Broadly speaking, schools approach music in a variety of different ways – (rarely) they teach it only to the obviously talented; all pupils are taught some music and maybe all Year 7 learn a musical instrument; regard it as (principally) a recreational activity open to all comers −  or a mix of all of these. A handful of schools have virtually no music; others have a massive commitment that involves some two-thirds of the pupils learning an instrument and daily musical activities eg in assemblies; and there are specialist music schools and choir schools. There are many scholarships and bursaries for music available across a very great range of schools.

Schools of all sorts have pupils in county orchestras, possibly in the National Youth Orchestra, National Concert Band or the National Youth Music Theatre group. Many compete in local festivals and in national competitions (eg Young Musician of the Year). And it is not just classical music. Lively schools often have pupils in local brass bands, success in jazz or rock competitions and flourishing music technology departments complete with recording studios. There is also a huge difference in the range of musical groups: some schools have just an orchestra, choir and recorder group; others have dozens of groups including eg different orchestras, choirs, chamber groups, jazz groups, rock bands, madrigals, flute choir, barber shop and R&B.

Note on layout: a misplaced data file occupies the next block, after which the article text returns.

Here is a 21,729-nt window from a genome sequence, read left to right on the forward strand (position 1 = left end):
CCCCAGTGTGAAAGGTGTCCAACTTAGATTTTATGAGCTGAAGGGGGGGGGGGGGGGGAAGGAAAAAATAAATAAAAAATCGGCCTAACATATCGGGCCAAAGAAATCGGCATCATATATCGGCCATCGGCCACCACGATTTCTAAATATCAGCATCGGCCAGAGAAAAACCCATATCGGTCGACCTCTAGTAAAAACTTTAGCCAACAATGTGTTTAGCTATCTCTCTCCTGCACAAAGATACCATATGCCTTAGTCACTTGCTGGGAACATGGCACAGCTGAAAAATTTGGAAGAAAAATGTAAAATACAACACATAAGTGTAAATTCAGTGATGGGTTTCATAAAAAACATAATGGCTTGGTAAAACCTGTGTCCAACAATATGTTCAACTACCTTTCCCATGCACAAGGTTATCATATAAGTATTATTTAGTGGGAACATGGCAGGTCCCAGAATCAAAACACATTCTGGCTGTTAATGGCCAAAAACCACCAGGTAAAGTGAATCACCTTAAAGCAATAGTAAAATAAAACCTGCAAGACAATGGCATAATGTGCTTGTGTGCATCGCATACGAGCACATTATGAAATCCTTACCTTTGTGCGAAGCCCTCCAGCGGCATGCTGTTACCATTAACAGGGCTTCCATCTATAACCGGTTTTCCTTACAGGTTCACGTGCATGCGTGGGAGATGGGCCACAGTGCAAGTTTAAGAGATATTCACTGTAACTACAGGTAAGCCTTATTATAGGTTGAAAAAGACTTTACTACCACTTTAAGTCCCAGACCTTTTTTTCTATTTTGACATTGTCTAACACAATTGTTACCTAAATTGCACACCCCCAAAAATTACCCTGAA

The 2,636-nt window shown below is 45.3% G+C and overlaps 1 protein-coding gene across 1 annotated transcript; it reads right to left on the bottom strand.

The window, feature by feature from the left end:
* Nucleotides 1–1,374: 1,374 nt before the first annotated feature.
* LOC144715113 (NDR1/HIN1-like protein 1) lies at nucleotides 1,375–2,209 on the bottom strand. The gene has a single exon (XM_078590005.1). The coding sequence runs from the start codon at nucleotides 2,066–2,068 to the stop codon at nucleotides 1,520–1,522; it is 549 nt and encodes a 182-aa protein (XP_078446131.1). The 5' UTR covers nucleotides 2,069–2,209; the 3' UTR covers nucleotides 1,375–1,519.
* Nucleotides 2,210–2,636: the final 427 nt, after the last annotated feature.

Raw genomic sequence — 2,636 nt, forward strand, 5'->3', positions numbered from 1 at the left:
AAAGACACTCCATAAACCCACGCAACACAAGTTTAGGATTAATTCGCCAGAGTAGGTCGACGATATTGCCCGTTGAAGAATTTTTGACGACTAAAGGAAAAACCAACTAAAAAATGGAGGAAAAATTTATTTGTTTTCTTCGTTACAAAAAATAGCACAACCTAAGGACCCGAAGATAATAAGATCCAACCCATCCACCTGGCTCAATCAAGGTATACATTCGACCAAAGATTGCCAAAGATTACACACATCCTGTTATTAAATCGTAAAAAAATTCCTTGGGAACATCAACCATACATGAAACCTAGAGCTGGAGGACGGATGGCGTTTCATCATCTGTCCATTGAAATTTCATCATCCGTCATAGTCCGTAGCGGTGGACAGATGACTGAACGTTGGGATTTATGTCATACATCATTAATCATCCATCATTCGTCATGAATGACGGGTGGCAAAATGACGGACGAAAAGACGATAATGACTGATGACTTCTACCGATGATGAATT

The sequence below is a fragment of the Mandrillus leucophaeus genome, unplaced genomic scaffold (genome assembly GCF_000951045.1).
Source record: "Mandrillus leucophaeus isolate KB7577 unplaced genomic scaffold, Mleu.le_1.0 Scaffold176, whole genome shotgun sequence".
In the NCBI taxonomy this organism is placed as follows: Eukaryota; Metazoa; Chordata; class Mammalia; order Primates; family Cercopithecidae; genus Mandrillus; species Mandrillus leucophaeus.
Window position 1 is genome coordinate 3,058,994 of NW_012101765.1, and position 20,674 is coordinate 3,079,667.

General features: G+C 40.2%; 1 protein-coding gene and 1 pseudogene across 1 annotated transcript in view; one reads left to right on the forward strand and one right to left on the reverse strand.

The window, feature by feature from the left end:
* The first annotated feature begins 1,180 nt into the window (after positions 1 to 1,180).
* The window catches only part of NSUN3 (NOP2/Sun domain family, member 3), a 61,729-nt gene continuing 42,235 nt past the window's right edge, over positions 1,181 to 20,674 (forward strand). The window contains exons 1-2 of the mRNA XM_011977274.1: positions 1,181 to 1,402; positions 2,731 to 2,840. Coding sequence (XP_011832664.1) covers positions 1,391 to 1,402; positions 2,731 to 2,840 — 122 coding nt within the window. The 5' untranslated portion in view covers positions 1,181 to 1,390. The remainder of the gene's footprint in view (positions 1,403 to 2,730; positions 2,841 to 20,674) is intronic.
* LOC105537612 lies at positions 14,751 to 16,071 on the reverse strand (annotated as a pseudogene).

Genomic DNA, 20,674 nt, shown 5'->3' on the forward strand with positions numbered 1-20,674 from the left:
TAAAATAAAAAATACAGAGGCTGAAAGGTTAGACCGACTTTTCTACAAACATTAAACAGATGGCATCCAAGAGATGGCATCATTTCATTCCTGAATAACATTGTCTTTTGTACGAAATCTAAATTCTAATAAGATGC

Specialist music schools cater specifically for the needs of musically-gifted children and the vast majority of them go on to conservatoires. Children at music schools tend to spend most of their free time in musical activities and may have a limit (often 2) on the number of A-levels they can take (although they often do extremely well in those they do take and many get good university places). An alternative for talented musicians is to combine a mainstream school with the junior department of one of the main conservatoires; pupils are selected by audition and classes are usually held on Saturday mornings.